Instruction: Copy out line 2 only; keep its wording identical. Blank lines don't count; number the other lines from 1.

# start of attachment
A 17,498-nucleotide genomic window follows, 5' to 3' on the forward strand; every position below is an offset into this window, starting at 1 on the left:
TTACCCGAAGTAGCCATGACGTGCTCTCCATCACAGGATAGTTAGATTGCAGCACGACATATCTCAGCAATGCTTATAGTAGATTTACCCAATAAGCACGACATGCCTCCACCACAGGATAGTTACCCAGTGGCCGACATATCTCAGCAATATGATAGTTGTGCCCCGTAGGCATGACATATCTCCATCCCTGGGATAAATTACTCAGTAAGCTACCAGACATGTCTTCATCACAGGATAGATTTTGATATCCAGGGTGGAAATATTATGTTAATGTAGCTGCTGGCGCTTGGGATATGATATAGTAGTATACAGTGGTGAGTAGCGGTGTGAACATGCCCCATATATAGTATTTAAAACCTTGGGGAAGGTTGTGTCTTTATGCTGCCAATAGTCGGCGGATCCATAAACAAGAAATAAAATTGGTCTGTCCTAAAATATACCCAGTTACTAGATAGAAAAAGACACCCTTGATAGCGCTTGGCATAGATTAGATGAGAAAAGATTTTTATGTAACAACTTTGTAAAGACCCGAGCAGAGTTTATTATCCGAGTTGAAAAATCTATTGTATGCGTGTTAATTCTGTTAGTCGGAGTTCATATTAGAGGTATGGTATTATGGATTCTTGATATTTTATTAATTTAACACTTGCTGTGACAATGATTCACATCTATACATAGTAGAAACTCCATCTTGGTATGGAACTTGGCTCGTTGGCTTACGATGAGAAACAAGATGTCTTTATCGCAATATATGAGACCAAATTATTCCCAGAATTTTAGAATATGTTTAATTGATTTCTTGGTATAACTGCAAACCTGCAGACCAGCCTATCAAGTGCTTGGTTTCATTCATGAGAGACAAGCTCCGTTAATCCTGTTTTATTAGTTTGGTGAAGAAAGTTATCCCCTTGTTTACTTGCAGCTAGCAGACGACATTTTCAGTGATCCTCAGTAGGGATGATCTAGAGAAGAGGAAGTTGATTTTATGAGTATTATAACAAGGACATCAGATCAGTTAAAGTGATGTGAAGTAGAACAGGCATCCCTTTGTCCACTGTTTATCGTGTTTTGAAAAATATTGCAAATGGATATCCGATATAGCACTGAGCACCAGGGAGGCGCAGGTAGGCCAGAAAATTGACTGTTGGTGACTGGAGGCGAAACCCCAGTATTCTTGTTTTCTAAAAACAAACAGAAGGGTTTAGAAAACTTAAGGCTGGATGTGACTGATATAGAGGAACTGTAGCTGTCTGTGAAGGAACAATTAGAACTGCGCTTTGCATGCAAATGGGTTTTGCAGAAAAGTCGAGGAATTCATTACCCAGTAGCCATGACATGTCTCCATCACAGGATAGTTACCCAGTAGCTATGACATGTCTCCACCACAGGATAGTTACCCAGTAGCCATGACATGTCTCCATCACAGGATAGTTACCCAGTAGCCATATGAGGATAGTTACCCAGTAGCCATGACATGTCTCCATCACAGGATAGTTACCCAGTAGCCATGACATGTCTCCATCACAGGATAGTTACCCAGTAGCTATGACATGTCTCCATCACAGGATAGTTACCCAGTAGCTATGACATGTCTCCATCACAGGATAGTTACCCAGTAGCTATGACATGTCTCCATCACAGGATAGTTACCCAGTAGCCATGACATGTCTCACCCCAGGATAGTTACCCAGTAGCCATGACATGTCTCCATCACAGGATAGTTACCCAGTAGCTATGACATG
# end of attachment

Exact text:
TTACCCGAAGTAGCCATGACGTGCTCTCCATCACAGGATAGTTAGATTGCAGCACGACATATCTCAGCAATGCTTATAGTAGATTTACCCAATAAGCACGACATGCCTCCACCACAGGATAGTTACCCAGTGGCCGACATATCTCAGCAATATGATAGTTGTGCCCCGTAGGCATGACATATCTCCATCCCTGGGATAAATTACTCAGTAAGCTACCAGACATGTCTTCATCACAGGATAGATTTTGATATCCAGGGTGGAAATATTATGTTAATGTAGCTGCTGGCGCTTGGGATATGATATAGTAGTATACAGTGGTGAGTAGCGGTGTGAACATGCCCCATATATAGTATTTAAAACCTTGGGGAAGGTTGTGTCTTTATGCTGCCAATAGTCGGCGGATCCATAAACAAGAAATAAAATTGGTCTGTCCTAAAATATACCCAGTTACTAGATAGAAAAAGACACCCTTGATAGCGCTTGGCATAGATTAGATGAGAAAAGATTTTTATGTAACAACTTTGTAAAGACCCGAGCAGAGTTTATTATCCGAGTTGAAAAATCTATTGTATGCGTGTTAATTCTGTTAGTCGGAGTTCATATTAGAGGTATGGTATTATGGATTCTTGATATTTTATTAATTTAACACTTGCTGTGACAATGATTCACATCTATACATAGTAGAAACTCCATCTTGGTATGGAACTTGGCTCGTTGGCTTACGATGAGAAACAAGATGTCTTTATCGCAATATATGAGACCAAATTATTCCCAGAATTTTAGAATATGTTTAATTGATTTCTTGGTATAACTGCAAACCTGCAGACCAGCCTATCAAGTGCTTGGTTTCATTCATGAGAGACAAGCTCCGTTAATCCTGTTTTATTAGTTTGGTGAAGAAAGTTATCCCCTTGTTTACTTGCAGCTAGCAGACGACATTTTCAGTGATCCTCAGTAGGGATGATCTAGAGAAGAGGAAGTTGATTTTATGAGTATTATAACAAGGACATCAGATCAGTTAAAGTGATGTGAAGTAGAACAGGCATCCCTTTGTCCACTGTTTATCGTGTTTTGAAAAATATTGCAAATGGATATCCGATATAGCACTGAGCACCAGGGAGGCGCAGGTAGGCCAGAAAATTGACTGTTGGTGACTGGAGGCGAAACCCCAGTATTCTTGTTTTCTAAAAACAAACAGAAGGGTTTAGAAAACTTAAGGCTGGATGTGACTGATATAGAGGAACTGTAGCTGTCTGTGAAGGAACAATTAGAACTGCGCTTTGCATGCAAATGGGTTTTGCAGAAAAGTCGAGGAATTCATTACCCAGTAGCCATGACATGTCTCCATCACAGGATAGTTACCCAGTAGCTATGACATGTCTCCACCACAGGATAGTTACCCAGTAGCCATGACATGTCTCCATCACAGGATAGTTACCCAGTAGCCATATGAGGATAGTTACCCAGTAGCCATGACATGTCTCCATCACAGGATAGTTACCCAGTAGCCATGACATGTCTCCATCACAGGATAGTTACCCAGTAGCTATGACATGTCTCCATCACAGGATAGTTACCCAGTAGCTATGACATGTCTCCATCACAGGATAGTTACCCAGTAGCTATGACATGTCTCCATCACAGGATAGTTACCCAGTAGCCATGACATGTCTCACCCCAGGATAGTTACCCAGTAGCCATGACATGTCTCCATCACAGGATAGTTACCCAGTAGCTATGACATG